That was the only mule out of the whole lot that actually turned to take a bite out of grandpa's hide when he was saddling him up one day. He was one mean mule. He didn't like anyone, no matter how nice you tried to be to him.

Then one day a cattle truck with two plantation workers came up the red dirt road leading to the ranch. And in a fog of red Kunia dust, these two men got out and asked for grandpa.

Grandpa was already coming out to meet them as I turned to go get him. He shook each man's hand, and then they handed him a check and letter.

The check was for one of the mules. The letter described which mule they wanted. It also explained why the plantation wanted that one mule returned. 

Those men were there to bring that mule back with them, no excuses. The mule they were there for was supposed to have been shot before the auction. Come to find out, that mule had killed a plantation worker on the Cultivator Gang.

Supposedly this mule was a real monster and a true man-killer. Grandpa read the paper and handed the paper to me to read. After reading it, I felt bad for grandpa. He loved all of his mules. And yes, especially Ginger.

I can still remember how I felt so bad for grandpa. It was tough for me to let him look at me because I didn't want him to see the tears in my eyes. 

Standing there, I watched as he motioned for the two men to follow him as they went over to where the mules were penned. I watched him walk in the pen, and just then my grandmother called me to the house to do something for her.

It was sort of OK with me because I had a hard time watching grandpa go in there. Just before turning to run into the house, I saw Ginger just standing there looking at him and he at her.  

From inside the house I could hear grandpa turn the mule over to one of the plantation workers. Then while one man got in the cattle truck and backed it to the cattle shut, the other walked the mule up into the shut and into the truck.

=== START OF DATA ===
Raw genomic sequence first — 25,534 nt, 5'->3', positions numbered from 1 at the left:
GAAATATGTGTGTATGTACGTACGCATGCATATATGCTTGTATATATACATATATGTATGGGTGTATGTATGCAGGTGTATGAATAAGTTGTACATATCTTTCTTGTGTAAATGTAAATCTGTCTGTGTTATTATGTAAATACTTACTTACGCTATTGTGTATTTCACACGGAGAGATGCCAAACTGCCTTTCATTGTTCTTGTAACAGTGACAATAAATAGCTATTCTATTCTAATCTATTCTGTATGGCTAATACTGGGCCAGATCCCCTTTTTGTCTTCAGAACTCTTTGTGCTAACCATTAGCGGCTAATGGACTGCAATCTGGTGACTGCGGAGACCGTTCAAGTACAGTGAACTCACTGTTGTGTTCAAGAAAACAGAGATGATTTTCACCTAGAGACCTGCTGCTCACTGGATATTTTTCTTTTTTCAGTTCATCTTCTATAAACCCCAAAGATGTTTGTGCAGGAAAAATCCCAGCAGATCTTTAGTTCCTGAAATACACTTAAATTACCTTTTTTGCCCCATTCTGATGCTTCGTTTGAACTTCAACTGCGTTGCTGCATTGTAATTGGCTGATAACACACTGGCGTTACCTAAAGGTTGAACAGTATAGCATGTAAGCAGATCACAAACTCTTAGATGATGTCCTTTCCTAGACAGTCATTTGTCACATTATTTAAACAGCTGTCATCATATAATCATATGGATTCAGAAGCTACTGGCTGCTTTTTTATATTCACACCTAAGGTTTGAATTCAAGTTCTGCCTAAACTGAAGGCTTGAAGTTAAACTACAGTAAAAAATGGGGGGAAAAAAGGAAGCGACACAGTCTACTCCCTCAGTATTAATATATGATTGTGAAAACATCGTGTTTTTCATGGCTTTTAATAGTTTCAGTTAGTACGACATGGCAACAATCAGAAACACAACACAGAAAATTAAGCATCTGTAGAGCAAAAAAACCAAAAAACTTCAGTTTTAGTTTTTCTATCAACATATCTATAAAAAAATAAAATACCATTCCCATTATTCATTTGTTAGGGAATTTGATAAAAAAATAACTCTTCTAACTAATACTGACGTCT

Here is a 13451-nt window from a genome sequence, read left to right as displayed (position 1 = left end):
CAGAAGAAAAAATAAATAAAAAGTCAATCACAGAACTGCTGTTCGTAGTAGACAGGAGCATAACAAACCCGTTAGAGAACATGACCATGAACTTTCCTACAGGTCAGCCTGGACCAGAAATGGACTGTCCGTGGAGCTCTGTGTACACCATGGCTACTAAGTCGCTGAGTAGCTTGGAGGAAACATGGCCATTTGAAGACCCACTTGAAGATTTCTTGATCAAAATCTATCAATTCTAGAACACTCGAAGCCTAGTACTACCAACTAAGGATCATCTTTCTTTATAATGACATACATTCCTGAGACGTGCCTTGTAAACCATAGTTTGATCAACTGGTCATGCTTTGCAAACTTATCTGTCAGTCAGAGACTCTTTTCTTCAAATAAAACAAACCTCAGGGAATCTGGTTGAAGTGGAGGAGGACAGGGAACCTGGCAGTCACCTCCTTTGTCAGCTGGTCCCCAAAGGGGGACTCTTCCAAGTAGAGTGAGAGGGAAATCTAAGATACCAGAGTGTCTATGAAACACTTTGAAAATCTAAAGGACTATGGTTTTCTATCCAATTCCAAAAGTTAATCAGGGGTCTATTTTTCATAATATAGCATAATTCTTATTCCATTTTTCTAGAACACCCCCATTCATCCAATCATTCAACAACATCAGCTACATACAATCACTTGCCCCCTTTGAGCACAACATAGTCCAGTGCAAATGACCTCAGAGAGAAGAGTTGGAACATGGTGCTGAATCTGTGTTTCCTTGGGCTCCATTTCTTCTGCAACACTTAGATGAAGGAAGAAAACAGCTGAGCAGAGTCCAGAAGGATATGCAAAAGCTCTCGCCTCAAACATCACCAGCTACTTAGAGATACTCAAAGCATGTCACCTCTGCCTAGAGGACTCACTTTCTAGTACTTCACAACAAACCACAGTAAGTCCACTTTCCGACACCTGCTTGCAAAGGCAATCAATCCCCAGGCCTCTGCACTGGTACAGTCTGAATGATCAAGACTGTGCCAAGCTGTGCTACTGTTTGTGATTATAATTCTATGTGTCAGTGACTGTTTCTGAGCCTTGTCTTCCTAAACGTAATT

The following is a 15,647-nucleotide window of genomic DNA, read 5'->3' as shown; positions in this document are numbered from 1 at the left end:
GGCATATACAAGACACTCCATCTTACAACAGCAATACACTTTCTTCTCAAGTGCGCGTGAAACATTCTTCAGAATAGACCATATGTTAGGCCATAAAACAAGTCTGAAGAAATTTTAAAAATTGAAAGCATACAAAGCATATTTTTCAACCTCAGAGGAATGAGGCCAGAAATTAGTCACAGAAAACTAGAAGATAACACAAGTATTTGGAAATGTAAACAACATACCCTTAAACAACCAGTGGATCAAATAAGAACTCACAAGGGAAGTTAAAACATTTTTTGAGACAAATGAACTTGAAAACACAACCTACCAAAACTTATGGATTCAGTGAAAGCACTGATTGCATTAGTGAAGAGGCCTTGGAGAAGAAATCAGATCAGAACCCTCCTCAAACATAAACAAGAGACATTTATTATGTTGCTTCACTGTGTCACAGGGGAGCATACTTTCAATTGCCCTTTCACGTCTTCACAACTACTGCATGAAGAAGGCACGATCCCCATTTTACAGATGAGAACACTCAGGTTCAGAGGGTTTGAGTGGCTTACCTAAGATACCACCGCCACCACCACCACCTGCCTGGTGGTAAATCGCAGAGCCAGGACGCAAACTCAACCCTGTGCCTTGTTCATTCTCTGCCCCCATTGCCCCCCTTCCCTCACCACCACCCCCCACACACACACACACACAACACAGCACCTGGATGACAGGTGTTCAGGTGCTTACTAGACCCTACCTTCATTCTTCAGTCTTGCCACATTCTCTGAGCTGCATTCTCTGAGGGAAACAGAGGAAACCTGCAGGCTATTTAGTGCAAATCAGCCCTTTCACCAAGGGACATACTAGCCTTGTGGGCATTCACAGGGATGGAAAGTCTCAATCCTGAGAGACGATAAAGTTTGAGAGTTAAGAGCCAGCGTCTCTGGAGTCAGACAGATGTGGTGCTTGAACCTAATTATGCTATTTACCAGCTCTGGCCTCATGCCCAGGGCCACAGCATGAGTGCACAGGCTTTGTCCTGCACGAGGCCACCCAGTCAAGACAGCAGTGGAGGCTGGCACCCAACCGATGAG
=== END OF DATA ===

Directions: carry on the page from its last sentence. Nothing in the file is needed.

The plantation worker who loaded their man-killer mule was a Filipino man who was very nervous and laughed to his friend a lot until it was done.

The other man looked at the the paper to identify the numbered brand. They looked at the paper twice, and whispered something to each other. Then they looked at Grandpa and one of them asked him if it was OK with him? He just said, "Sure."

As I came outside, the men thanked us both. But before they left Grandpa offered them a beer for the road. I remember one saying, "Well it is hot today!" Grandpa was like that, and yes it was hot that day.

He told me to go into the house and put a six pack in a paper bag for the men.

After I came back out, he took the beer from me and handed the men the paper bag with a six pack and thanked them both.

They left with a waive. And yes, we stood there for what seemed like a long time watching the truck roll away in the red dust.

The mule started kicking and screaming in the back of that truck. It was a horrible sound.

I looked up at Grandpa and said, "poor Ginger."

Grandpa looked at me, put his hand on my shoulder, smiled, and said, "No worry, my boy. Ginger will be alright with us. But I can't say the same for that Ornry Basstead when he gets back to the plantation!"

Story by Tom Correa